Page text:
Over the past five years, the Bay’s health has largely improved in most places. Roughly two-thirds of waterways monitored in 2018 showed an improvement compared to the previous year. Only 11 waterways showed declining health, and 20 places remained unchanged.
The Coalition uses information gathered by Baywatchers to produce the Bay Health Index, which scores the health of harbors, coves, and rivers from 0 to 100. You’ll see these scores out on the Bay this summer, posted on new Bay Health signs at piers, beaches, and boat launches all around the region. To find out how your favorite corner of the Bay is doing, visit savebuzzardsbay.org/bayhealth.
Overall, about 45 percent of Buzzards Bay’s waterways are now considered healthy, with “good” Bay Health scores. Another 40 percent of waterways are in “fair” condition. The number of waterways in “poor” health, with too much pollution and unhealthy underwater habitats, has fallen below 15 percent.
“The recent data are an encouraging sign that reducing nitrogen pollution will continue to improve water quality,” said Rachel Jakuba, the Coalition’s science director. “You’ll notice it when you go to the beach and see clearer waters, more eelgrass, and less algae.”
Nitrogen pollution is the biggest threat facing Buzzards Bay. When water is polluted with nitrogen, it becomes cloudy and murky with algae that harms fish, shellfish, and eelgrass beds. Traditional septic systems and wastewater are the main source of nitrogen pollution to Buzzards Bay. Now, local efforts to upgrade septic systems and connect more homes to sewer are reducing nitrogen pollution to the Bay’s waters.
Take places like Wild Harbor River in Falmouth, where about 200 homes were recently connected to the New Silver Beach wastewater treatment system. This neighborhood-scale wastewater facility was designed to remove nitrogen from wastewater. As a result, nitrogen pollution decreased in 2018, and the river’s health has improved to “good” after nearly two decades of middling “fair” scores.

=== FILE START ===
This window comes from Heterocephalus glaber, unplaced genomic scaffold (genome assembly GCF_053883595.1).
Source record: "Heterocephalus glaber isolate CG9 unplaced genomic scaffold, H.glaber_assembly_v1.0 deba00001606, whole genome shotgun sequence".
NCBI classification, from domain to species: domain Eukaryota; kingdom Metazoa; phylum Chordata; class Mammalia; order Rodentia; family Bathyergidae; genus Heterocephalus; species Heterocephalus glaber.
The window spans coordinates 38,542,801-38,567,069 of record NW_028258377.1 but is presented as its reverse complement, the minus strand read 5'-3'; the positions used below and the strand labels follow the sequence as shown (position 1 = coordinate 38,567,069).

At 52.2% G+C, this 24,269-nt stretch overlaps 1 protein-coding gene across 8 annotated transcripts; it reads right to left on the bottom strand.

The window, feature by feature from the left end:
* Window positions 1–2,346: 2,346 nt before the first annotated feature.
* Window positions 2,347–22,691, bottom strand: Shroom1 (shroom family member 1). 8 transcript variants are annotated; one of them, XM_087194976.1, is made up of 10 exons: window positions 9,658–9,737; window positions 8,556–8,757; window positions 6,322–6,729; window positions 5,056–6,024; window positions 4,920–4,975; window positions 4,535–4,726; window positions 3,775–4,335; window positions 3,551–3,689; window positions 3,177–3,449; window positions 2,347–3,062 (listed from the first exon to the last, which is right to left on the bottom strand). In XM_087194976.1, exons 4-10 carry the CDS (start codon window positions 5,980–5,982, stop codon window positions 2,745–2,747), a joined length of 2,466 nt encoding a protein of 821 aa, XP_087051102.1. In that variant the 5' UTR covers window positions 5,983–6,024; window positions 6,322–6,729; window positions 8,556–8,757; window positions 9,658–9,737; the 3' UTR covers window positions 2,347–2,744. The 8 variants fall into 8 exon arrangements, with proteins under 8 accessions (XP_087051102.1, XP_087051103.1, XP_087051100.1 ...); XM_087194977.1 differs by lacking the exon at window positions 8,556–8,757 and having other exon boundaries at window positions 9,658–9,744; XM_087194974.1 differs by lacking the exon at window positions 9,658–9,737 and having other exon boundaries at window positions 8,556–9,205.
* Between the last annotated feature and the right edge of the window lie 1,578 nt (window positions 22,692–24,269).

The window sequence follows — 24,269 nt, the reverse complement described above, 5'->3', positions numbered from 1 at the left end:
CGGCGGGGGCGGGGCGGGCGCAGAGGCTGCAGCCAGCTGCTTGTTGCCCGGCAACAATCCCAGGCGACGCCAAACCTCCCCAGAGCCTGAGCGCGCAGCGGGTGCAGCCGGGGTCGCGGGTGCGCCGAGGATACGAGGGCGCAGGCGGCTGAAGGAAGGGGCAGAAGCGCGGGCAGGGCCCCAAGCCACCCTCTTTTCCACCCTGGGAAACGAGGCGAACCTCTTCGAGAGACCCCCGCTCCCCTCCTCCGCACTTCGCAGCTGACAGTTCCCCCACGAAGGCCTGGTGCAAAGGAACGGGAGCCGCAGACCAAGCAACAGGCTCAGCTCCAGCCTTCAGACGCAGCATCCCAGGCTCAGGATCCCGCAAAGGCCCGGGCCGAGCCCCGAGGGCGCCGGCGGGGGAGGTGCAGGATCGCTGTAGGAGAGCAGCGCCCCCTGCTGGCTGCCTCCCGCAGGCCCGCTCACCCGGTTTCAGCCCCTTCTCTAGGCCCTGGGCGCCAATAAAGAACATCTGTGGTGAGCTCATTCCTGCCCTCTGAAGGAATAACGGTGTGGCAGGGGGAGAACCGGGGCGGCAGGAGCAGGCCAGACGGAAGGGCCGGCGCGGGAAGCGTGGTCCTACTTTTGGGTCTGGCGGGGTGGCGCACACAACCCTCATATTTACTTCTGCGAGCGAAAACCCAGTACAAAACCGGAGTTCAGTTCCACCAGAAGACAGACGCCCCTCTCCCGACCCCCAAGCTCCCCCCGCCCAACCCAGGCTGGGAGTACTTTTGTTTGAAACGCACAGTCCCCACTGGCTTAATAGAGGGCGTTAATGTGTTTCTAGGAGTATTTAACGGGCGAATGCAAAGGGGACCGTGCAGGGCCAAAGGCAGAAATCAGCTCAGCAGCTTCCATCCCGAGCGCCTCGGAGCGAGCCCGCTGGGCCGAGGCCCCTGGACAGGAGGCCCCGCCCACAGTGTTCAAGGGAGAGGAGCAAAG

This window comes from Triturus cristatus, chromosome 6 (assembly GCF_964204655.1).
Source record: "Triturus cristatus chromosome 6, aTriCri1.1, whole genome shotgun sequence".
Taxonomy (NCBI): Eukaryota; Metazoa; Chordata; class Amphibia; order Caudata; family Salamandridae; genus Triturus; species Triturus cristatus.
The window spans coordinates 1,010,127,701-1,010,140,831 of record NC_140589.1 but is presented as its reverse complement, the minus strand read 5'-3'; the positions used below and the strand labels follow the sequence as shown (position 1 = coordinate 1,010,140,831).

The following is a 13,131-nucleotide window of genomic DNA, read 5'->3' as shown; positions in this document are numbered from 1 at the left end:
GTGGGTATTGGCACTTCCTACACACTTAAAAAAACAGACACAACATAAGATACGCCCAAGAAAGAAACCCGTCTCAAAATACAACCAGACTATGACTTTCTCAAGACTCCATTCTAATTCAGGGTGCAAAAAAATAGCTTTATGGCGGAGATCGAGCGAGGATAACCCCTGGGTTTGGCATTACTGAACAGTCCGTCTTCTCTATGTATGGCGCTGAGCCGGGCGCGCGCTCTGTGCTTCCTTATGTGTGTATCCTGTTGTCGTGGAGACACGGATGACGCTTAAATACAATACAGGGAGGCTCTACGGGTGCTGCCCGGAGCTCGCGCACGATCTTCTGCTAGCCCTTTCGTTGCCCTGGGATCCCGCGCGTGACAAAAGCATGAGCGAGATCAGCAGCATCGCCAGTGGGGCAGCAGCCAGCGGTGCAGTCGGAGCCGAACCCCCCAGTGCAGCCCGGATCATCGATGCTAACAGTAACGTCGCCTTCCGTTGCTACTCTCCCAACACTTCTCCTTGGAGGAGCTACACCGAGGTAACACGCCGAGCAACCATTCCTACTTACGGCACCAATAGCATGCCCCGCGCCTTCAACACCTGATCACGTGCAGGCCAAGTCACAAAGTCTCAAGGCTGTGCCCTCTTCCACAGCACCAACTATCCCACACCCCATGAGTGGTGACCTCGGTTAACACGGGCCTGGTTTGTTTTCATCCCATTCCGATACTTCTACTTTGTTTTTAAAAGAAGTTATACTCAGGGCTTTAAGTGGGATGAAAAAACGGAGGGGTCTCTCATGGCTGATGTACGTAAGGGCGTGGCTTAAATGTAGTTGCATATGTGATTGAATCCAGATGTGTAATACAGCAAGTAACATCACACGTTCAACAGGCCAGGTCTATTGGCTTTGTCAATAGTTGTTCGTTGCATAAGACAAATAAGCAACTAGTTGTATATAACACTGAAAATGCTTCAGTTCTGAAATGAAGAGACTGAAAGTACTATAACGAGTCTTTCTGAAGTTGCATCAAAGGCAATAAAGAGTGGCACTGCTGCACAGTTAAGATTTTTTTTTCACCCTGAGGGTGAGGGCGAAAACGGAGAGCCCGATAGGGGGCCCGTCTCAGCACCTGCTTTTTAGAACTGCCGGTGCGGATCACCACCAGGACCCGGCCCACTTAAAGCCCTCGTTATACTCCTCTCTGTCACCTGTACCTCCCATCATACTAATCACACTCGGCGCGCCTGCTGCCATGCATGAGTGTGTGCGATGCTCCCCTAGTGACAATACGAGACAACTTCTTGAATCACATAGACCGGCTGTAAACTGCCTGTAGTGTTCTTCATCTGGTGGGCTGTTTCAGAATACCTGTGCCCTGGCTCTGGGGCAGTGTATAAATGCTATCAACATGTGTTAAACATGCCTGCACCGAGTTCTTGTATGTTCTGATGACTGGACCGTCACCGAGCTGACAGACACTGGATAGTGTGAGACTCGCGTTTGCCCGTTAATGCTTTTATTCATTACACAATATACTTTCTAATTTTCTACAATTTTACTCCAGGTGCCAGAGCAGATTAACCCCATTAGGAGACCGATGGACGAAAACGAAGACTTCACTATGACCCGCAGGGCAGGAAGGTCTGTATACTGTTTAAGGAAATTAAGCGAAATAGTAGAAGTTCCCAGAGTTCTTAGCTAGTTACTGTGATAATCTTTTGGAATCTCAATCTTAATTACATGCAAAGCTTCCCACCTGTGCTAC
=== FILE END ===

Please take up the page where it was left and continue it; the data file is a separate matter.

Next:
Since 2015, the Coalition has been working to upgrade septic systems on West Falmouth Harbor with nitrogen-reducing technology. These upgrades have been shown to reduce nitrogen by as much as 78%. And we’re continuing to test a new nitrogen-reducing septic system design called a “layer cake” at homes around the region. As homeowners continue to update outdated septic systems and towns connect more communities to sewer, we will continue to see clearer waters and healthy fish and shellfish populations returning.
Another piece of this Bay-wide improvement is the result of federal Clean Air Act regulations passed in the 1990s. These stricter regulations have reduced the amount of airborne nitrogen from fossil fuel-burning power plants over the last 10 years. Baywatchers data from 2018 found lower levels of inorganic nitrogen, which is the type of nitrogen that comes from air pollution.
“While the Clean Air Act was designed to ensure we all have clean air to breathe, it is also benefitting the Bay’s health by reducing nitrogen blowing in the air and landing on our water,” said Jakuba.
Baywatchers volunteers are already back out on the Bay for the summer 2019 season to continue tracking the Bay’s health. These trained volunteers measure temperature, salinity, water clarity, dissolved oxygen, and weather conditions at more than 200 monitoring stations on 30 major harbors, coves, and rivers across Buzzards Bay. Want to join them? Sign up to volunteer this summer!